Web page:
Fork River & Old Railroad Bridge
2.6 miles from Y Store
It's been here for a long long time - and it still works
Norfork Historic Railroad Bridge -
Cross the Highway 5 bridge, then immediately pull over to the right. Park and walk over to
the end of the highway bridge so that you can see the old rail bridge clearly. Note the
stone columns holding it up. These stones were quarried on the steep hill directly above
you. Once cut out of the ground, the stones were slid down the hill to the bridge site.
Trains still cross this bridge almost daily.
Highway 5 bridge at Norfork. Stand here to see both bridges
and the river.
Historical Note: Locals call this
river the "Norfork". On maps it is identified as the North Fork river. The
reason they call it "Norfork" is to distinguish it from the upper end of this
river, which is way up in Missouri. The Norfork is the 4 mile long tailwater flowing from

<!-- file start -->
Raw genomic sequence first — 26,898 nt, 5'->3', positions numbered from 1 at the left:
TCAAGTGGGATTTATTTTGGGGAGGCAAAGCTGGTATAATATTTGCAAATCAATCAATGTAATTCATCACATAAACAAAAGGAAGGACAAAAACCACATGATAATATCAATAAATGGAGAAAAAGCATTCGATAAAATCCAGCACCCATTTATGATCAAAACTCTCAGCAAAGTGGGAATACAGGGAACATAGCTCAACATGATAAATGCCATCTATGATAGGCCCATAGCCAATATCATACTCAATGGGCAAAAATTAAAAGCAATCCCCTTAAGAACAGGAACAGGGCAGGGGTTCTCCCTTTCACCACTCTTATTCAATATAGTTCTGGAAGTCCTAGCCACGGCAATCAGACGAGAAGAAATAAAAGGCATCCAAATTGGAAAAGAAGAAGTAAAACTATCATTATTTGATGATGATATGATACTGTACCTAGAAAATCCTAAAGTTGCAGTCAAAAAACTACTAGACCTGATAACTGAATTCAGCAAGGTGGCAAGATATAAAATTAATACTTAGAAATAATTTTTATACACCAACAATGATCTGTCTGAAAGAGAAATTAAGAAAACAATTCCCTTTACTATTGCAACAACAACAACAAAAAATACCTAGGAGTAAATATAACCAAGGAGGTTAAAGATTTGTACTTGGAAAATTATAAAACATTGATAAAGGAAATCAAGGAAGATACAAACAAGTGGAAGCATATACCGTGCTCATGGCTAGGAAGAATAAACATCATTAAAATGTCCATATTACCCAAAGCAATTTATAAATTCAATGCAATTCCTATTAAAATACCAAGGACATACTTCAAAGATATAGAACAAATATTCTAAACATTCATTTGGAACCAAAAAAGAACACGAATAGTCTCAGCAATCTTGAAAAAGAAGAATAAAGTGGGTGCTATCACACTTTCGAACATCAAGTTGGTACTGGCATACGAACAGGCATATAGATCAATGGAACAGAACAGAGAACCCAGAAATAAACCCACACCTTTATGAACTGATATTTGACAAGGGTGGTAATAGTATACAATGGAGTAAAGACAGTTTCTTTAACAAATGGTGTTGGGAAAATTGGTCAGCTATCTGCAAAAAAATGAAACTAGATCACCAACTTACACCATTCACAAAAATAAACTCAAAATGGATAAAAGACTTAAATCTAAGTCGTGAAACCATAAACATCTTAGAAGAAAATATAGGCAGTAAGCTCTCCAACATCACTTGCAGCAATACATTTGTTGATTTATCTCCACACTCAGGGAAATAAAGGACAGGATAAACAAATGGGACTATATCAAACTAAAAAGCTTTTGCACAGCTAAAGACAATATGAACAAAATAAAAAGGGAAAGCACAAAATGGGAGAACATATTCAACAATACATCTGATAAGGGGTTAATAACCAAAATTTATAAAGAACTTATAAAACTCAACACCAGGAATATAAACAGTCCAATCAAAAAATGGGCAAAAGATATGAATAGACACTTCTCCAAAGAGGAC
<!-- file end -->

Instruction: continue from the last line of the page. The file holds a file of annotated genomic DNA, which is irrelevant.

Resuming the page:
Norfork Lake dam to the White river. The first documented white man to map this river was
explorer Henry Schoolcraft in 1818. Schoolcraft's area map showed this river as the North
Fork, and the name stuck. Where the North Fork meets the White River 200 yards downstream
from this bridge is where the steam boats used to stop.
World Record Trout - As you approach the North Fork River bridge you'll see a sign
on the right saying "Welcome to Norfork World Record Trout." This record trout was caught in 1988 and weighted almost 39 pounds. It still
holds third place in World All
Tackle record standings. Trout fishermen from all over the world come here to fish the
North Fork River.